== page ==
Partnerships for Sustainable Development in Small States

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Partnerships for Sustainable Development in Small States examines measures through which small states can work together with the international community to strengthen their ability to pursue economic and social development. Due to their size and vulnerability, national practices alone would leave these countries unable to cope with the pressing challenges they face in areas such as climate change, sustainable manufacturing and renewable energy technologies.

In chapter one, development planning specialist Cletus I Springer examines the scope for effective partnerships and reviews the progress that has been made nationally, regionally and internationally. In chapter two, John L Roberts, Associate Professor at the University of Mauritius, highlights the need for new partnerships and notes new trends, such as the greater use of technology, that can be developed to address challenges more effectively.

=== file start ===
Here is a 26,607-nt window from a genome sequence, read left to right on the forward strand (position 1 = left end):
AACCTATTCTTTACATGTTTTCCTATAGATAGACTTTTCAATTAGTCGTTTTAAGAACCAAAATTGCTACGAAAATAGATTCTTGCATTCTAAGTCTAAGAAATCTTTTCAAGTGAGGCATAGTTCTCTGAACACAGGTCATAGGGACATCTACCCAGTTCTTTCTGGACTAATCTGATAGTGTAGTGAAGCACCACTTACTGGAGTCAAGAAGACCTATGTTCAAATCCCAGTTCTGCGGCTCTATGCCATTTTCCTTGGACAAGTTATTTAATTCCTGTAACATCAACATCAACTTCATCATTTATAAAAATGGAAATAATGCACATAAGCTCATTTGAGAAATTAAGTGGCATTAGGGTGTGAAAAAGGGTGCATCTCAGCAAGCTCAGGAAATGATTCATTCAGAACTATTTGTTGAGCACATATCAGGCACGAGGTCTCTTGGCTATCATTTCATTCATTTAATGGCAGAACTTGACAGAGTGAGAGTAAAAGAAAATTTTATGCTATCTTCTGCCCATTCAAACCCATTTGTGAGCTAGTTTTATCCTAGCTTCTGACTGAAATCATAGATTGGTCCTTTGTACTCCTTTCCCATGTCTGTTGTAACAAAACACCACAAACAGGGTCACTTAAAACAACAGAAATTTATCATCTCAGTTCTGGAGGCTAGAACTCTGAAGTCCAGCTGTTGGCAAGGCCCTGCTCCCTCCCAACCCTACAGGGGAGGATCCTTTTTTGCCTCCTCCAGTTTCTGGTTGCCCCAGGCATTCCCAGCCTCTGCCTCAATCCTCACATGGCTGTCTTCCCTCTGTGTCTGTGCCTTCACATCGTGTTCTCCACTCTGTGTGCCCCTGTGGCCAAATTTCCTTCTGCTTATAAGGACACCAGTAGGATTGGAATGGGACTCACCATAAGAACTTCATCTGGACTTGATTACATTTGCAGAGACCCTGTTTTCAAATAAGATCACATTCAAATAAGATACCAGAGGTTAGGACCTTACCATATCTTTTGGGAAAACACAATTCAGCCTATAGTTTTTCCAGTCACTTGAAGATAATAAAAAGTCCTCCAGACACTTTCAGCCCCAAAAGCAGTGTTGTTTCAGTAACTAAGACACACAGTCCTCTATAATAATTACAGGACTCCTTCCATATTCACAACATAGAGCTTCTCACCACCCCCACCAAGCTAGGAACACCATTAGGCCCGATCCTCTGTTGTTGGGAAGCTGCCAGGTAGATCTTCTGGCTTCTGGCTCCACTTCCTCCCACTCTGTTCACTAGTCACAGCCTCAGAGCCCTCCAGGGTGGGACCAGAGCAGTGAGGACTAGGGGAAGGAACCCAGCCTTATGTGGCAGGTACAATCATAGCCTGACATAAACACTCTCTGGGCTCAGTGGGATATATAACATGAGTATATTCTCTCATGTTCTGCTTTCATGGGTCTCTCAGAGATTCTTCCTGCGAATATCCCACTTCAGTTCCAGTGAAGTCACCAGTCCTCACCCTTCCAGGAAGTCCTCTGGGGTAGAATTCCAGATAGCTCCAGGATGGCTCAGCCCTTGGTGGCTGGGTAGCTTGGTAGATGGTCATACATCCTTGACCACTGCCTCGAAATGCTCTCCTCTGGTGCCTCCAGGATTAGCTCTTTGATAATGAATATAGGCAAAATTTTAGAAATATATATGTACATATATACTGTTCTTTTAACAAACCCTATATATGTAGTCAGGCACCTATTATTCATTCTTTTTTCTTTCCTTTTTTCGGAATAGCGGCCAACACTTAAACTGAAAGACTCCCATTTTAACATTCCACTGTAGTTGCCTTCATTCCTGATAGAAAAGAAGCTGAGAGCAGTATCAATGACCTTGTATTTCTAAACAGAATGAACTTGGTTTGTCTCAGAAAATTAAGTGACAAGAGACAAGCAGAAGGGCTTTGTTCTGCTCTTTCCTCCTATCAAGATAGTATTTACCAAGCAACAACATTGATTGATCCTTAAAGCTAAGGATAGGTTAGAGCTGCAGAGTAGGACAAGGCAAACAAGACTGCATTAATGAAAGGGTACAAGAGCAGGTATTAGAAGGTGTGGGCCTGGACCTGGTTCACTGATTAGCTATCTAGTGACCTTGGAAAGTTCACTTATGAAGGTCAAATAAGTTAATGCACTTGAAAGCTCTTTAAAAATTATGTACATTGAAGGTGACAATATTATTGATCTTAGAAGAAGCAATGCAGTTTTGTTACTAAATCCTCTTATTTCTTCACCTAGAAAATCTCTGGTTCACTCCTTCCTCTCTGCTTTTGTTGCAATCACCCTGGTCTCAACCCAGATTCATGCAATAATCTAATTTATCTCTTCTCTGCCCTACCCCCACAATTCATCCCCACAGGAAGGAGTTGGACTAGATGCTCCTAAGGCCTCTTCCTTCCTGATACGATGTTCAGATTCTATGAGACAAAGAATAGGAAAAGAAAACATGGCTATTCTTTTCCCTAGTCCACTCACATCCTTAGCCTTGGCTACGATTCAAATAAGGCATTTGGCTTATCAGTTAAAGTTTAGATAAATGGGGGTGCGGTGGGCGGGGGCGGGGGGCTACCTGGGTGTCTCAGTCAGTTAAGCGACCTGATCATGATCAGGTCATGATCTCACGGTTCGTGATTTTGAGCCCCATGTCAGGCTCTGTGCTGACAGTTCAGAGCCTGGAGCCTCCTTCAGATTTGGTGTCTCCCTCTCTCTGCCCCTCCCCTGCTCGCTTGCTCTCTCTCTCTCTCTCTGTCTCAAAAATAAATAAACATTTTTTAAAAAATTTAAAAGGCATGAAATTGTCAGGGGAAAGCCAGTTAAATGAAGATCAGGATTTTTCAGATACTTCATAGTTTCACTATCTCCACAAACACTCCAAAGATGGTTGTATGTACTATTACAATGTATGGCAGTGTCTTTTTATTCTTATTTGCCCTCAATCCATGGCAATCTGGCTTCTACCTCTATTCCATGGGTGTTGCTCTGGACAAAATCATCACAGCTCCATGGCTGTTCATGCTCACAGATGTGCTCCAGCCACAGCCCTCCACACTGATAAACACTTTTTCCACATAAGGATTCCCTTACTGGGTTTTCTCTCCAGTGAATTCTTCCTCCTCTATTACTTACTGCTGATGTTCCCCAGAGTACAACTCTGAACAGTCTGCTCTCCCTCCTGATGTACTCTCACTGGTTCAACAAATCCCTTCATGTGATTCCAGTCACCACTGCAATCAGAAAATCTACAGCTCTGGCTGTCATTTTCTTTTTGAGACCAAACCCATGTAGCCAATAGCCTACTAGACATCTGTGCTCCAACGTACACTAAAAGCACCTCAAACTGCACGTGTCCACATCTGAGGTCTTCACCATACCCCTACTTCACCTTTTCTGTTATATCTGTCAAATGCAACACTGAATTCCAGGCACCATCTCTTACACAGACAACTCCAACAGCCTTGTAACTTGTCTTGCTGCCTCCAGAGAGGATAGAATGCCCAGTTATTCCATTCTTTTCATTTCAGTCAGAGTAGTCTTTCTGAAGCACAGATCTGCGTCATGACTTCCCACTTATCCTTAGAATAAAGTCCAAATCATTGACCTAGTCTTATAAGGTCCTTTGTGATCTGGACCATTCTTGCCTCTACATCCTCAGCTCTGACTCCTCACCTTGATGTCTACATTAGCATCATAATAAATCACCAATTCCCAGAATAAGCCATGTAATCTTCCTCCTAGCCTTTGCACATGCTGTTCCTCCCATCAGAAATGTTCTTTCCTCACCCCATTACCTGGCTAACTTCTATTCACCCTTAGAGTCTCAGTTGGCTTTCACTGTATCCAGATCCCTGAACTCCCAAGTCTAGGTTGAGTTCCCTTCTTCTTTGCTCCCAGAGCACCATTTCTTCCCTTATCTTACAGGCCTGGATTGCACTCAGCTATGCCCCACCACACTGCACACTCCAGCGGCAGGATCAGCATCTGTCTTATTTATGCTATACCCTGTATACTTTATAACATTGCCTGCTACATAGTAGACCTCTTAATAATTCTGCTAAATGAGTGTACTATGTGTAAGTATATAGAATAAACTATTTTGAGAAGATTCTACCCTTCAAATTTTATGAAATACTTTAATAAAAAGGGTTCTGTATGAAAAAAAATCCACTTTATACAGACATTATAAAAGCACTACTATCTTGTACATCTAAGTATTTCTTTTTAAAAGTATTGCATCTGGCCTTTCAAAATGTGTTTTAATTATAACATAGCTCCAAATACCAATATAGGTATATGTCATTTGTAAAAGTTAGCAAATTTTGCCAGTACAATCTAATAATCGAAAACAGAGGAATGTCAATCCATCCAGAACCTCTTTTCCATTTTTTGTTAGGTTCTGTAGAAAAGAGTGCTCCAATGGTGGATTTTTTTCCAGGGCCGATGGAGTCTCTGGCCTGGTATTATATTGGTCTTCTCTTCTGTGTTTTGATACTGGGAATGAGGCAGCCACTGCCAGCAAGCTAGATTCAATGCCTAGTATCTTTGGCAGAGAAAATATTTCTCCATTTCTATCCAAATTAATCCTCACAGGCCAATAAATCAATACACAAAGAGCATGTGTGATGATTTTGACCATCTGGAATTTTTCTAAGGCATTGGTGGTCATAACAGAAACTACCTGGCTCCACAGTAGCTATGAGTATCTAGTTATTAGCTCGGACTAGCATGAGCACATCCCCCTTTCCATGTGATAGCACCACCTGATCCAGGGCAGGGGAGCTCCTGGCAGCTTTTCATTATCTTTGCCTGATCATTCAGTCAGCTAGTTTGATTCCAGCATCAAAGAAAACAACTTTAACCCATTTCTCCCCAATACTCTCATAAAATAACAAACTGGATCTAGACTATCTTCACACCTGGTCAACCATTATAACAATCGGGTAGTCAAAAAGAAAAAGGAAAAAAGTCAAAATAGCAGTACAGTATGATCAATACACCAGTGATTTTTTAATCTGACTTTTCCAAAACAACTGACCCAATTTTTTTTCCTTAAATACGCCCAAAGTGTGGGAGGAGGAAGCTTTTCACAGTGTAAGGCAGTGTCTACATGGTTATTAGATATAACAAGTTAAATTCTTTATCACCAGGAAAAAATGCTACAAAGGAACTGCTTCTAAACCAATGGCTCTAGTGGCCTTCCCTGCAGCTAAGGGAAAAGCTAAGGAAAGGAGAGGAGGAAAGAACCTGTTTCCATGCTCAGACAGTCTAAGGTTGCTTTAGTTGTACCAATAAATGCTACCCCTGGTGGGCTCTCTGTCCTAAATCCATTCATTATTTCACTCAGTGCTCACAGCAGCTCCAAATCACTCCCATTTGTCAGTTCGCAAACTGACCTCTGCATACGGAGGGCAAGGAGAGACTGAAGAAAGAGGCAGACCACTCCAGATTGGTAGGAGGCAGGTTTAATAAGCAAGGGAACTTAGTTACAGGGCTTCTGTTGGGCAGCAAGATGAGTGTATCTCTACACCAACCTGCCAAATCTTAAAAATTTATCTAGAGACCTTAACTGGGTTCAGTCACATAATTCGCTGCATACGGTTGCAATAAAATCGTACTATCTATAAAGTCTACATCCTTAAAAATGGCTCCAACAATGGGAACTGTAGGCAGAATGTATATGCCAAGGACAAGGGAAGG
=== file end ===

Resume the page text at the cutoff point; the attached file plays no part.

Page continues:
Millennium Development Goal 8 calls for a global partnership for development. This goal sets targets around an open, rule-based, predictable, non-discriminatory trading and financial system, addressing the special needs of the least developed countries, landlocked developing countries and small island developing states (SIDS), as well as dealing comprehensively with the debt problems of developing countries. This goal recognises the importance of a global effort to achieve development and also that developing countries such as small states cannot achieve the Millennium Development Goals (MDGs) without the assistance of the additional community.


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